Rockwell Collins Corporate Overview - X

Report
Implementing Sustainability
Into Your Existing Lean and
Six Sigma Program
June 2014
Brion Hurley
© 2014 Rockwell Collins
All rights reserved.
Techmotiv Example
Processes should be
optimized across the
entire life cycle, in
order to achieve the
best Lean and Six
Sigma (LSS) and
environmental benefits
http://asq.org/qualityprogress/2010/03/lean/leaning-towardgreen.html?WT.dcsvid=OTA2NDMxNDY0MgS
2&WT.mc_id=EM118436
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Rockwell Collins
Insert pictures into these angled boxes. Height should be 3.44 inches.
• A global company operating from more than 60 locations
in 27 countries
• 19,000 employees on our team
• Provides navigation, communications and display products and systems for
military and commercial customers
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Agenda
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Sustainability and Business
ES&H and Facilities
Why Lean Six Sigma is not enough
Rockwell Collins Examples
Modified Tools
Resources
Actions
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What is sustainability?
• Meeting the needs of the present without compromising the
ability of future generations to meet their own needs
• Triple Bottom Line
Sustainability
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Triple Bottom Line
• Profit – price listed on the item or the shelf, very clear
• People – nutritional value, calories/fat, cruelty-free, Fair Trade
• Planet– Local sources (low food miles), most only use words
(organic, GMO-free, no additives/coloring)
PROFIT
PEOPLE
PLANET
Carbon Reduction Label
courtesy of Carbon Trust
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Financial reasons for sustainability
• 7 areas of financial benefit for companies
1. Increased revenue
2. Reduced energy expenses
3. Reduced waste expenses
4. Reduced materials and water expenses
5. Increased employee productivity
6. Reduced employee attrition expenses
7. Avoided risk to profit
“No environment, no consumers in society, no business”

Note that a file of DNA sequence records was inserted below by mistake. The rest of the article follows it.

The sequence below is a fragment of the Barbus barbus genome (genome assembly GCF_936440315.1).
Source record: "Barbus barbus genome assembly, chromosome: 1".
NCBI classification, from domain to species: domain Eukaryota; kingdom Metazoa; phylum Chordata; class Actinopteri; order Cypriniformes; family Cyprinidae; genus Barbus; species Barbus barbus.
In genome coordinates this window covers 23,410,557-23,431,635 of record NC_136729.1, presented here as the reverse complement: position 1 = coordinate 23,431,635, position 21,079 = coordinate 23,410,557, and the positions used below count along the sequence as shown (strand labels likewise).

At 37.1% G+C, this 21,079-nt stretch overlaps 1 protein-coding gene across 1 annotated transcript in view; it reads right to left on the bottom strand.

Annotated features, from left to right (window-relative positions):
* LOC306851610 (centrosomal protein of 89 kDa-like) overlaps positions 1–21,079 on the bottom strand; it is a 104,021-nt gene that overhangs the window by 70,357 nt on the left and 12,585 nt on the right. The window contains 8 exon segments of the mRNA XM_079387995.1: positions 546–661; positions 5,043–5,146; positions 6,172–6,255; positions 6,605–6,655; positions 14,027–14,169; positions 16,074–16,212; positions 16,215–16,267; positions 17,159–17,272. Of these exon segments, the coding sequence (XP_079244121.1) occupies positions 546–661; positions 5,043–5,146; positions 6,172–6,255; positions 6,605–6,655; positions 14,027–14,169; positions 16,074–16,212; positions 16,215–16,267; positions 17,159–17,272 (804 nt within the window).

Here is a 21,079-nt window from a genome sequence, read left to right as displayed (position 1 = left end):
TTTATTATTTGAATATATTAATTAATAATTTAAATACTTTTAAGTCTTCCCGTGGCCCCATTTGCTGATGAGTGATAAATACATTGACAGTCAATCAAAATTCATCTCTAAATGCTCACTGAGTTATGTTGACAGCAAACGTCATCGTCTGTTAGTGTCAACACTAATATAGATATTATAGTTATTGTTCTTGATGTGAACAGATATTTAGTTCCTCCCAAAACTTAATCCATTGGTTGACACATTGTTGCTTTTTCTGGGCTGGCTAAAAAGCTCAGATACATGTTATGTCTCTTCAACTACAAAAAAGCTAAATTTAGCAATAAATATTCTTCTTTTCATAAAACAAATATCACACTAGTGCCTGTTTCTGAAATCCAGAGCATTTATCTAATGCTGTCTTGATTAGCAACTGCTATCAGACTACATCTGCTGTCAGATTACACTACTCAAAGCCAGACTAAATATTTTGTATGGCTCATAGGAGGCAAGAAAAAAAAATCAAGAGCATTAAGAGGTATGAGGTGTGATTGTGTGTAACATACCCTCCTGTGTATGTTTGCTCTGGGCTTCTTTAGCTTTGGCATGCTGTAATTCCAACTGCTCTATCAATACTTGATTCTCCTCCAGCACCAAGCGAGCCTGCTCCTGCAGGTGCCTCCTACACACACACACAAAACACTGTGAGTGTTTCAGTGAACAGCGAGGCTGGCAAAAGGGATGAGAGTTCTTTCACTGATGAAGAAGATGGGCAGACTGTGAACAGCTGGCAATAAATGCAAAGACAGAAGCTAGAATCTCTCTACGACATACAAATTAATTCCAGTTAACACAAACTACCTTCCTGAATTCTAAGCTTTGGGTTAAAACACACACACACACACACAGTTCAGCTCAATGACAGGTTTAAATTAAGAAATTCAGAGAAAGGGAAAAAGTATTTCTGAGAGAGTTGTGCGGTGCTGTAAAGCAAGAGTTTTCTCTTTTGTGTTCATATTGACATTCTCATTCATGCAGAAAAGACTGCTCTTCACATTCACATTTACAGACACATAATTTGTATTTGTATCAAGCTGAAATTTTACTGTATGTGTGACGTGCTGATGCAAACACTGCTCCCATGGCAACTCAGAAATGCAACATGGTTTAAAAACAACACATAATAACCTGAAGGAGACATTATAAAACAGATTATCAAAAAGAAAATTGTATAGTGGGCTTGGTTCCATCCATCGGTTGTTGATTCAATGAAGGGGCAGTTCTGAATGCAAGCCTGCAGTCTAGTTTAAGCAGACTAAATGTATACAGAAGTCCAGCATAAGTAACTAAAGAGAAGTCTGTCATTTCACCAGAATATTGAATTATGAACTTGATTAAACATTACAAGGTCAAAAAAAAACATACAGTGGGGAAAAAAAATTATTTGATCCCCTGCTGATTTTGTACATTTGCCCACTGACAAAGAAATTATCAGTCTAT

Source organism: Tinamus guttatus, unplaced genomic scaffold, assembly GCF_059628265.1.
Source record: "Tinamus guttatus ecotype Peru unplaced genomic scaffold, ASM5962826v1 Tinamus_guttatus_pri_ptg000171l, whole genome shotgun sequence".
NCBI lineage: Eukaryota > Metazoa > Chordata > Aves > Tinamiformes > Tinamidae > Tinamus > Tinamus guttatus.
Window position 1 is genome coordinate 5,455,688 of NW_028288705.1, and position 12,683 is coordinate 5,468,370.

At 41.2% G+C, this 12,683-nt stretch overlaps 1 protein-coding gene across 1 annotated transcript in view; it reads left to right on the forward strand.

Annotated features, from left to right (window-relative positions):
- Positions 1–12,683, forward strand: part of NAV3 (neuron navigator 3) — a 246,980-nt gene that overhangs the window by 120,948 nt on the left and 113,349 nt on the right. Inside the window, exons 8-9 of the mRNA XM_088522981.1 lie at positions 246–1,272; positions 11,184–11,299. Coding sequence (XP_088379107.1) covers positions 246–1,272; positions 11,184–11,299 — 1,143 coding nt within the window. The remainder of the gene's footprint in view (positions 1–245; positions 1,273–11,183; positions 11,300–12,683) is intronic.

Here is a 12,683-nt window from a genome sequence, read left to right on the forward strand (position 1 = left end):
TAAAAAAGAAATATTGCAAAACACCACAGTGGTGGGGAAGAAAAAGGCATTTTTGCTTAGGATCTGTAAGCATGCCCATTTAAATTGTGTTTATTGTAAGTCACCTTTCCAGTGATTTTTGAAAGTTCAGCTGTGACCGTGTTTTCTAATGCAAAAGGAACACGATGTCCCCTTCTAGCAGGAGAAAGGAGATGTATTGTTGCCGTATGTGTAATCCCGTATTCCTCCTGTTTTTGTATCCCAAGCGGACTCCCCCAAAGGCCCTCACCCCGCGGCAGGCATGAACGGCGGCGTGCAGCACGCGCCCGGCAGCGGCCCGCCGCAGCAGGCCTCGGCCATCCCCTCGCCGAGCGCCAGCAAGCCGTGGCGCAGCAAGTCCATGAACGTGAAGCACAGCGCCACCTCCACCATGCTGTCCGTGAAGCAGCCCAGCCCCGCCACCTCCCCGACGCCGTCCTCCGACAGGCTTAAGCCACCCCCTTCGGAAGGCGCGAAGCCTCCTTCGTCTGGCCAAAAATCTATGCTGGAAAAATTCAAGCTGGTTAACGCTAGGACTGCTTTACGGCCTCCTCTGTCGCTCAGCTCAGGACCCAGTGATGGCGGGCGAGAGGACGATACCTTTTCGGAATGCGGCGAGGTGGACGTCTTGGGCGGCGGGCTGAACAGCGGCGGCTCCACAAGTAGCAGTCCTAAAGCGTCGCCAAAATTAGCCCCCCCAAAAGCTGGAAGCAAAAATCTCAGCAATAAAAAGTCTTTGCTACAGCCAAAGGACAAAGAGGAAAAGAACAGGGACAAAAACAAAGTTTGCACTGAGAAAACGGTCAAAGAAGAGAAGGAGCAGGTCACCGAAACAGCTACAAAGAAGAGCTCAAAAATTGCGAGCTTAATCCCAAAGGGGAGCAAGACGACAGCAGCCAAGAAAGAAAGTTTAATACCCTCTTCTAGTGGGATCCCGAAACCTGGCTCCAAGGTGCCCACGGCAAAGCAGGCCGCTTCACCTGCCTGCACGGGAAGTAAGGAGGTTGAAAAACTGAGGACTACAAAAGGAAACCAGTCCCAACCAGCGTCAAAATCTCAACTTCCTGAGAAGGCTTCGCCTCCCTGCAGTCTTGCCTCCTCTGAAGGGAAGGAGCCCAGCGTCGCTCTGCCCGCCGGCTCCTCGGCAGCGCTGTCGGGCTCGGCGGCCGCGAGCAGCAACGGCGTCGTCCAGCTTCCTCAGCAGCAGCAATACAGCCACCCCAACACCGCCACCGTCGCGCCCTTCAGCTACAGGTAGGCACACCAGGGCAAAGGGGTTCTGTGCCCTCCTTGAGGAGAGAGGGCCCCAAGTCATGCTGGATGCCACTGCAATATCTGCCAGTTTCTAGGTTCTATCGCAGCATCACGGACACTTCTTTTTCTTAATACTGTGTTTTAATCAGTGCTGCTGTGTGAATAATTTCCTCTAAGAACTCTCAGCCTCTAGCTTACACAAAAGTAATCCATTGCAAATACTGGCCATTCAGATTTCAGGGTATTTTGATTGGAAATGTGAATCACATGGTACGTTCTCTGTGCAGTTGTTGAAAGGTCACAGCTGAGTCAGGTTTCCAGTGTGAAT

© 2014 Rockwell Collins
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From Bob Willard http://www.sustainabilityadvantage.com
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Lean ElectronicsSM at Rockwell Collins
• Started in 1998
• Heavy on Lean tools
initially
• Incorporated Six Sigma
tools in 2007
• Umbrella over all
improvement programs
Lean ElectronicsSM
Total Quality
Management
(TQM)
Six Sigma
Lean
Theory of
Constraints
(TOC)
Change
Management
Use existing improvement program, not something new
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7 Forms of Waste
Waste Type
Overproduction
Environmental Impacts
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Inventory
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Transportation and
Excessive Motion
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Defects
Over Processing
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More energy use for transport
Emissions from transport
More space required for WIP movement, increasing lighting, heating, and cooling demand and energy
consumption
More packaging required to protect components during movement
Damage and spills during transport
Transportation of hazardous materials requires special shipping and packaging to prevent risk during
accidents
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More space required for rework and repair, increasing energy use for heating, cooling, and lighting
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More parts and raw materials consumed per unit of production
Unnecessary processing increases wastes, energy use, and emissions
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More packaging to store work-in-process
Waste from deterioration or damage to stored WIP
More materials needed to replace damaged WIP
More energy used to heat, cool, and light inventory space
Raw materials consumed in making defective products
Defective components require recycling or disposal
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Waiting
More raw materials consumed in making the unneeded products
Extra products may spoil or become obsolete requiring disposal
Extra hazardous materials used result in extra emissions, waste disposal, worker exposure, etc.
Potential material spoilage or component damage causing waste
Wasted energy from heating, cooling, and lighting during production downtime
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What is the problem?
“Green” identifies
waste outside the
processes
Lighting
Heating/Cooling
Warehouse
Electricity
Chemicals
Lighting
Electricity
Fuel
Electricity
Lighting
Machinery
Test and
Inspect
Shipping
Prep
Assembly
Packaging
Lighting
Electricity
Lighting
Trash
Chemicals
Lighting
Trash
Heating/Cooling
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Lean Six Sigma
identifies waste
within the
processes
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Why can’t LSS address environmental issues?
• Improvement opportunities may be found outside of
normal working hours and areas
• “Cost of doing business,” not viewed as opportunity
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Small impact at process level
• Costs and impacts can be blanketed across many areas,
hard to isolate data to biggest users